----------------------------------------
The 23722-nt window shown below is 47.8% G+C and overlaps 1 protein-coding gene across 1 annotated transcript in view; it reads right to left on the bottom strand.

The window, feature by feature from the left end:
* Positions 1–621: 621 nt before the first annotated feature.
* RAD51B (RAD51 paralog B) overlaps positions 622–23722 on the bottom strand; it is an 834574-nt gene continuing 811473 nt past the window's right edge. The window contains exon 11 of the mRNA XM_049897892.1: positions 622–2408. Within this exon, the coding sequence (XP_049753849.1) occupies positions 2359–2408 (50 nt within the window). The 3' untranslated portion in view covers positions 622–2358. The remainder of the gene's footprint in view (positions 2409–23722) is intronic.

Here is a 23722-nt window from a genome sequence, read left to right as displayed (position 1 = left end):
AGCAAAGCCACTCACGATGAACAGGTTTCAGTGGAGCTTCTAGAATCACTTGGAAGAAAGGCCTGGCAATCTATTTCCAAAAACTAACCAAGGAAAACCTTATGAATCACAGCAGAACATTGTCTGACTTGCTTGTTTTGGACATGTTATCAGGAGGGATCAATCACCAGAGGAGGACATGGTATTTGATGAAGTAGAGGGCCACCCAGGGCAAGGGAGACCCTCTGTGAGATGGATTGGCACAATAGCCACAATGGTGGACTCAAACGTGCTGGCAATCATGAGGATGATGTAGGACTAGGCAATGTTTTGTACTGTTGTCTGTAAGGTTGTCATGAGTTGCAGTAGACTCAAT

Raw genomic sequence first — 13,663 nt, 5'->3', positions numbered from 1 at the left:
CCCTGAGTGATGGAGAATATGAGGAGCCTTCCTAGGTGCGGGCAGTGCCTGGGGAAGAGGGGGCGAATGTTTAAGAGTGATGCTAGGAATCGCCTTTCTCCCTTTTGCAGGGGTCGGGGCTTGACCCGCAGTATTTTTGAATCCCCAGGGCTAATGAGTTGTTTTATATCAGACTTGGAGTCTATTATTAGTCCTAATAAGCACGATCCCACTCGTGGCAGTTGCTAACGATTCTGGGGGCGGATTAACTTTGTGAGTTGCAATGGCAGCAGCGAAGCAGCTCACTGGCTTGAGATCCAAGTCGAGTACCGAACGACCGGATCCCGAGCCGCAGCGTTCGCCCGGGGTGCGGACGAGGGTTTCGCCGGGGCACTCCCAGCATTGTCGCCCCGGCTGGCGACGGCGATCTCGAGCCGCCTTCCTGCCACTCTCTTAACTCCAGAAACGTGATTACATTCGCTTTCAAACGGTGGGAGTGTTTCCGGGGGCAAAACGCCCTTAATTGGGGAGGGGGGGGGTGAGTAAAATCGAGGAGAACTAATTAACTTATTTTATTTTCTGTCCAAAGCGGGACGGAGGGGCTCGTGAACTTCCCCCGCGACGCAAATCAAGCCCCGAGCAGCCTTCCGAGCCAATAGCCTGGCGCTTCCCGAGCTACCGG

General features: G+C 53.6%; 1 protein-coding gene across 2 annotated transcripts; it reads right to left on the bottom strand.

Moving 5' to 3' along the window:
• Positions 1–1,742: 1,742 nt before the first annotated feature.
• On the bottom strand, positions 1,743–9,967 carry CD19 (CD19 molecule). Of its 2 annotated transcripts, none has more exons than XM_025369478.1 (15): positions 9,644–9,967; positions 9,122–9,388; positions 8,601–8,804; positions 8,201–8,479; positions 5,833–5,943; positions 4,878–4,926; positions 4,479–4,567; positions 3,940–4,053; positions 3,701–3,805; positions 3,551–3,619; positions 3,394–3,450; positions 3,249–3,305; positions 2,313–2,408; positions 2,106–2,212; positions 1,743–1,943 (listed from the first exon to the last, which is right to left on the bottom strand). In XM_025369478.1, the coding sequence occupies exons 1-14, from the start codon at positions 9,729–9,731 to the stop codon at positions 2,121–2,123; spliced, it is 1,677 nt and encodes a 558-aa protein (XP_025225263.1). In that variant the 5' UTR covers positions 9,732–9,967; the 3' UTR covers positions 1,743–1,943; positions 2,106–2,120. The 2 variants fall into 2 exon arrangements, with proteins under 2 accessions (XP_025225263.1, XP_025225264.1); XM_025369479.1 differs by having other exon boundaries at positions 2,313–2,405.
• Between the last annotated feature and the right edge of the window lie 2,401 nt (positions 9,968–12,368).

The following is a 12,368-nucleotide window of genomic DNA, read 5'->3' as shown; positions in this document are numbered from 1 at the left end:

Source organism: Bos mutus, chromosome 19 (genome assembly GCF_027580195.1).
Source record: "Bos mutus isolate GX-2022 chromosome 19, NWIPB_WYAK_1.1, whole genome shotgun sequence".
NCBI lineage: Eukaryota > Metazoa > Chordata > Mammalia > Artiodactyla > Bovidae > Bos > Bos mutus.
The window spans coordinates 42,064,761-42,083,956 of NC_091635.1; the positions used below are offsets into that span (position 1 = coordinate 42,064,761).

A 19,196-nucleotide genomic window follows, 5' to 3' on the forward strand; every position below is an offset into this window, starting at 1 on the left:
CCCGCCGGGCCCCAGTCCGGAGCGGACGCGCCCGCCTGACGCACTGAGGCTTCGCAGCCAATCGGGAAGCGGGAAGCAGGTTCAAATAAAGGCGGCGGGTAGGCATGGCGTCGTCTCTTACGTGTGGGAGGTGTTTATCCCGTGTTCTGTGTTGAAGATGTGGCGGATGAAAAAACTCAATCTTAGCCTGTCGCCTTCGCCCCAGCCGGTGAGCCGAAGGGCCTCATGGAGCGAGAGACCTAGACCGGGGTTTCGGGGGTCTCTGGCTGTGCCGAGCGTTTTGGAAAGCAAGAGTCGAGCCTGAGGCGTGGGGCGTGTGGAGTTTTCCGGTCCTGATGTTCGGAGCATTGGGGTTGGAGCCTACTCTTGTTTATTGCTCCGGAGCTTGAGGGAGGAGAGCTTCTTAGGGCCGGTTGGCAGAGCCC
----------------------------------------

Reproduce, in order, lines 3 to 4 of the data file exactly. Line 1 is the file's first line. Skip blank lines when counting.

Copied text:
* Positions 1–621: 621 nt before the first annotated feature.
* RAD51B (RAD51 paralog B) overlaps positions 622–23722 on the bottom strand; it is an 834574-nt gene continuing 811473 nt past the window's right edge. The window contains exon 11 of the mRNA XM_049897892.1: positions 622–2408. Within this exon, the coding sequence (XP_049753849.1) occupies positions 2359–2408 (50 nt within the window). The 3' untranslated portion in view covers positions 622–2358. The remainder of the gene's footprint in view (positions 2409–23722) is intronic.